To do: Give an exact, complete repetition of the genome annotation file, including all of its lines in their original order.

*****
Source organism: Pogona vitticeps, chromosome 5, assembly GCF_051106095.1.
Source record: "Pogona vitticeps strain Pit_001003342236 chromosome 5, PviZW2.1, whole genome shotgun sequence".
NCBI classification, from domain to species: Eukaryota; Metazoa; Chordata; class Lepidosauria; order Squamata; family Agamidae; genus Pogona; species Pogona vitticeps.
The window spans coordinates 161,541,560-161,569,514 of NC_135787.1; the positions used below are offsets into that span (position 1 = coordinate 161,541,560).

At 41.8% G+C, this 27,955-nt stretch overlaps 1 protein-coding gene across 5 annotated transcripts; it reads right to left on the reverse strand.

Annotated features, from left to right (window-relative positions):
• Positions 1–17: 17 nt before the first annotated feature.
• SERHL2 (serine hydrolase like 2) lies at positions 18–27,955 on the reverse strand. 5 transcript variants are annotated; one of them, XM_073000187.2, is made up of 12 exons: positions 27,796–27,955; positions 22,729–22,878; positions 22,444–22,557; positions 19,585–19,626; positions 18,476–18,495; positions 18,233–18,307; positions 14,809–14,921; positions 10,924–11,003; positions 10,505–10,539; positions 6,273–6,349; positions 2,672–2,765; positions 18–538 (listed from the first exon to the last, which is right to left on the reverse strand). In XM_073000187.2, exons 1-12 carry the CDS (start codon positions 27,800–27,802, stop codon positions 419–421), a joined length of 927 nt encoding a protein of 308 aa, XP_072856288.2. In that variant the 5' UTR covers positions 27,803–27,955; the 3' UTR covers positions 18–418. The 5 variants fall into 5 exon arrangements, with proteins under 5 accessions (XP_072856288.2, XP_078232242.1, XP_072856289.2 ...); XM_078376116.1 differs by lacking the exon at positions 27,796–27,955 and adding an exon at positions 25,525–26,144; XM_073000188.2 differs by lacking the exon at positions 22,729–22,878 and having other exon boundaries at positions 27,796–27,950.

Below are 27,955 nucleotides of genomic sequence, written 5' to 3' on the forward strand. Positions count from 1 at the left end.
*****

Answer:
Source organism: Pogona vitticeps, chromosome 5, assembly GCF_051106095.1.
Source record: "Pogona vitticeps strain Pit_001003342236 chromosome 5, PviZW2.1, whole genome shotgun sequence".
NCBI classification, from domain to species: Eukaryota; Metazoa; Chordata; class Lepidosauria; order Squamata; family Agamidae; genus Pogona; species Pogona vitticeps.
The window spans coordinates 161,541,560-161,569,514 of NC_135787.1; the positions used below are offsets into that span (position 1 = coordinate 161,541,560).

At 41.8% G+C, this 27,955-nt stretch overlaps 1 protein-coding gene across 5 annotated transcripts; it reads right to left on the reverse strand.

Annotated features, from left to right (window-relative positions):
• Positions 1–17: 17 nt before the first annotated feature.
• SERHL2 (serine hydrolase like 2) lies at positions 18–27,955 on the reverse strand. 5 transcript variants are annotated; one of them, XM_073000187.2, is made up of 12 exons: positions 27,796–27,955; positions 22,729–22,878; positions 22,444–22,557; positions 19,585–19,626; positions 18,476–18,495; positions 18,233–18,307; positions 14,809–14,921; positions 10,924–11,003; positions 10,505–10,539; positions 6,273–6,349; positions 2,672–2,765; positions 18–538 (listed from the first exon to the last, which is right to left on the reverse strand). In XM_073000187.2, exons 1-12 carry the CDS (start codon positions 27,800–27,802, stop codon positions 419–421), a joined length of 927 nt encoding a protein of 308 aa, XP_072856288.2. In that variant the 5' UTR covers positions 27,803–27,955; the 3' UTR covers positions 18–418. The 5 variants fall into 5 exon arrangements, with proteins under 5 accessions (XP_072856288.2, XP_078232242.1, XP_072856289.2 ...); XM_078376116.1 differs by lacking the exon at positions 27,796–27,955 and adding an exon at positions 25,525–26,144; XM_073000188.2 differs by lacking the exon at positions 22,729–22,878 and having other exon boundaries at positions 27,796–27,950.

Below are 27,955 nucleotides of genomic sequence, written 5' to 3' on the forward strand. Positions count from 1 at the left end.